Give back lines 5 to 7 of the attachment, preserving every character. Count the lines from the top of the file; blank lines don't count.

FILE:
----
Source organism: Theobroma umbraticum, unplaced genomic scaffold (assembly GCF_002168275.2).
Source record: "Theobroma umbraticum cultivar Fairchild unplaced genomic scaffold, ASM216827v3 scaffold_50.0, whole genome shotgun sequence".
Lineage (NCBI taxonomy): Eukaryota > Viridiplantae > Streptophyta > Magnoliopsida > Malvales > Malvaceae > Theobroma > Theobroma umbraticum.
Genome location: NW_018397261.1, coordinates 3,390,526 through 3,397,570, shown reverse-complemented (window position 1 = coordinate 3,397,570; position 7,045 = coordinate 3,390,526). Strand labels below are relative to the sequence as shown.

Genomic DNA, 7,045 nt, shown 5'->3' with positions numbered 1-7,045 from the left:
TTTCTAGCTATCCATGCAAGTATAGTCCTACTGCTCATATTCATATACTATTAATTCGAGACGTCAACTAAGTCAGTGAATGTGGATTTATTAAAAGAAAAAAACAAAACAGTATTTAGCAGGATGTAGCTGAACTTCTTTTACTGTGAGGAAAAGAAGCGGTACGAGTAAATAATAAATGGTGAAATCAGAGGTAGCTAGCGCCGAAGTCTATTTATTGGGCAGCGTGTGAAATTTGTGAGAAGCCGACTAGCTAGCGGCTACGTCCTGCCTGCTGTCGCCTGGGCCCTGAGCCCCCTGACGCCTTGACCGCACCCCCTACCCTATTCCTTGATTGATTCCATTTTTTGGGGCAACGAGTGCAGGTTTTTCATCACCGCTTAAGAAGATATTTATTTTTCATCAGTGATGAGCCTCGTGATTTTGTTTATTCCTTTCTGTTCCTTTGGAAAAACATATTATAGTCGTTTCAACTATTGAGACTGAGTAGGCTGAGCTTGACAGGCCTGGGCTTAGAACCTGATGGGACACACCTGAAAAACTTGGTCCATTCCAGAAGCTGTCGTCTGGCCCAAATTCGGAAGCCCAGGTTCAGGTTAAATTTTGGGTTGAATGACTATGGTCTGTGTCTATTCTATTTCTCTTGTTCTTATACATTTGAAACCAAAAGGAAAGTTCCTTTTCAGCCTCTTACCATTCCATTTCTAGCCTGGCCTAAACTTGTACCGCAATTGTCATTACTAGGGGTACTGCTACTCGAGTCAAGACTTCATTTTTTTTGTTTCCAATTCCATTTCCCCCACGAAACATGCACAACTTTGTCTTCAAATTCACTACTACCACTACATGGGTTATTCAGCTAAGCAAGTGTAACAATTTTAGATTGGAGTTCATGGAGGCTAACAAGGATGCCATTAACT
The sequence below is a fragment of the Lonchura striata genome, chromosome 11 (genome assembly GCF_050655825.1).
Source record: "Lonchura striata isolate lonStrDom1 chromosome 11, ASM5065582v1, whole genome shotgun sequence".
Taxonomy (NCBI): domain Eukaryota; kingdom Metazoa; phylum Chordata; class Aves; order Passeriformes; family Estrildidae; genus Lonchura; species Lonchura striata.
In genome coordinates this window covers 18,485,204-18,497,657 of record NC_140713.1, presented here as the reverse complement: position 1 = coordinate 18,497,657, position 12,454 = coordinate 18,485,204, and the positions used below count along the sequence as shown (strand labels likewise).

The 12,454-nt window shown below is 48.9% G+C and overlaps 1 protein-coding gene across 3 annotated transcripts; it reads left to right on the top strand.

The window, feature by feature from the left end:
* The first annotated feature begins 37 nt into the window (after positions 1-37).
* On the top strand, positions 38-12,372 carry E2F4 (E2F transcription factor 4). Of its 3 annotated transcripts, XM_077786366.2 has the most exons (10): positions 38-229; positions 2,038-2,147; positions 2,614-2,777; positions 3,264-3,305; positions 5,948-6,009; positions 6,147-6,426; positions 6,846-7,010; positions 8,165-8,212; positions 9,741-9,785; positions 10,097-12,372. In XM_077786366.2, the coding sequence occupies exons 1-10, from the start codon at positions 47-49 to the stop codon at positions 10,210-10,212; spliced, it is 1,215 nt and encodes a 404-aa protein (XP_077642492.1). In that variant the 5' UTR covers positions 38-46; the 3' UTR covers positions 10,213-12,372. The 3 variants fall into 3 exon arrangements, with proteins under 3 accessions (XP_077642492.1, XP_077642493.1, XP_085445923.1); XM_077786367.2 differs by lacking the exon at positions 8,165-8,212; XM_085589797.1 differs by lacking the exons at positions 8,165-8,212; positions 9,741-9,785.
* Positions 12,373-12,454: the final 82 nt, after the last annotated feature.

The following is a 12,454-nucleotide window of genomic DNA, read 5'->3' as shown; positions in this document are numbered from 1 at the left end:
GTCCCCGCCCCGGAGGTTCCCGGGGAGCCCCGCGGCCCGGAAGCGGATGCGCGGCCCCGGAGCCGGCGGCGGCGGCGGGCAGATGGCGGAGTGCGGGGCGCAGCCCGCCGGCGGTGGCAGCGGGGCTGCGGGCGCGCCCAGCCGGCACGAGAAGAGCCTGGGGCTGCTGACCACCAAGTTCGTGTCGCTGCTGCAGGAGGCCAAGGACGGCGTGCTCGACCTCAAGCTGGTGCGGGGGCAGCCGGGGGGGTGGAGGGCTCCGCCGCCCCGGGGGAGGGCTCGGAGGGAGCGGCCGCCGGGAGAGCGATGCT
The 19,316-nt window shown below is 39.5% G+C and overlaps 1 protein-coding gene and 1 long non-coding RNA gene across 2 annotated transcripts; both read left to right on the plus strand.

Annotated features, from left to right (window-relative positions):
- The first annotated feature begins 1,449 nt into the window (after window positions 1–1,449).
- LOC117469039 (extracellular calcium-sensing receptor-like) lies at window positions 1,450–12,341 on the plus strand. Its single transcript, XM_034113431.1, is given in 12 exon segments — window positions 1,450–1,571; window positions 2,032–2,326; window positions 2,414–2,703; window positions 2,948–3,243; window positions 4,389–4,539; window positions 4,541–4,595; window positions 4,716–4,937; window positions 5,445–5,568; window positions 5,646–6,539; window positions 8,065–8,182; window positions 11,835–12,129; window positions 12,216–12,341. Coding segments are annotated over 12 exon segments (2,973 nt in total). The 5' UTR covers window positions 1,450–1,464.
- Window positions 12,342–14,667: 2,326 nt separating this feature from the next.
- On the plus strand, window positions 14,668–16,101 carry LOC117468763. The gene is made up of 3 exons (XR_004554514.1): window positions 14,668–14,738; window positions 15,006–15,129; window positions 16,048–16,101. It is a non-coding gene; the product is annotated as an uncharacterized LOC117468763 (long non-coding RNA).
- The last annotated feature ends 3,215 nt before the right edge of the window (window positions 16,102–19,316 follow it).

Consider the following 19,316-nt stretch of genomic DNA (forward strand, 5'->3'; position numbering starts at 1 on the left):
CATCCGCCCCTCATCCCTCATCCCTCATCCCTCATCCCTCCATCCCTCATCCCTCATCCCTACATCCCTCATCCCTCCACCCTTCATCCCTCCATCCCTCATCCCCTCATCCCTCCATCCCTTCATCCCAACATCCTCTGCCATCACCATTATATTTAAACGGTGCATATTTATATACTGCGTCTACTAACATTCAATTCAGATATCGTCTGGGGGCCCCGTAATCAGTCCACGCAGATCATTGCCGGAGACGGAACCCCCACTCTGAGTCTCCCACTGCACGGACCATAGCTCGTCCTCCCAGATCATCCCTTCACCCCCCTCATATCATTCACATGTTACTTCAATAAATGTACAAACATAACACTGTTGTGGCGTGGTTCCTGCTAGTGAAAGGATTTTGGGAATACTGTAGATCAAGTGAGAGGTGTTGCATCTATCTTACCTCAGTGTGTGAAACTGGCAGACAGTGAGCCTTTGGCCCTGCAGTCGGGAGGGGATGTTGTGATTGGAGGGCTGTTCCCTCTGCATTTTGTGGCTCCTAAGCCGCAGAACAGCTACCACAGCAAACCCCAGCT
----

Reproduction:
Genomic DNA, 7,045 nt, shown 5'->3' with positions numbered 1-7,045 from the left:
TTTCTAGCTATCCATGCAAGTATAGTCCTACTGCTCATATTCATATACTATTAATTCGAGACGTCAACTAAGTCAGTGAATGTGGATTTATTAAAAGAAAAAAACAAAACAGTATTTAGCAGGATGTAGCTGAACTTCTTTTACTGTGAGGAAAAGAAGCGGTACGAGTAAATAATAAATGGTGAAATCAGAGGTAGCTAGCGCCGAAGTCTATTTATTGGGCAGCGTGTGAAATTTGTGAGAAGCCGACTAGCTAGCGGCTACGTCCTGCCTGCTGTCGCCTGGGCCCTGAGCCCCCTGACGCCTTGACCGCACCCCCTACCCTATTCCTTGATTGATTCCATTTTTTGGGGCAACGAGTGCAGGTTTTTCATCACCGCTTAAGAAGATATTTATTTTTCATCAGTGATGAGCCTCGTGATTTTGTTTATTCCTTTCTGTTCCTTTGGAAAAACATATTATAGTCGTTTCAACTATTGAGACTGAGTAGGCTGAGCTTGACAGGCCTGGGCTTAGAACCTGATGGGACACACCTGAAAAACTTGGTCCATTCCAGAAGCTGTCGTCTGGCCCAAATTCGGAAGCCCAGGTTCAGGTTAAATTTTGGGTTGAATGACTATGGTCTGTGTCTATTCTATTTCTCTTGTTCTTATACATTTGAAACCAAAAGGAAAGTTCCTTTTCAGCCTCTTACCATTCCATTTCTAGCCTGGCCTAAACTTGTACCGCAATTGTCATTACTAGGGGTACTGCTACTCGAGTCAAGACTTCATTTTTTTTGTTTCCAATTCCATTTCCCCCACGAAACATGCACAACTTTGTCTTCAAATTCACTACTACCACTACATGGGTTATTCAGCTAAGCAAGTGTAACAATTTTAGATTGGAGTTCATGGAGGCTAACAAGGATGCCATTAACT
The sequence below is a fragment of the Lonchura striata genome, chromosome 11 (genome assembly GCF_050655825.1).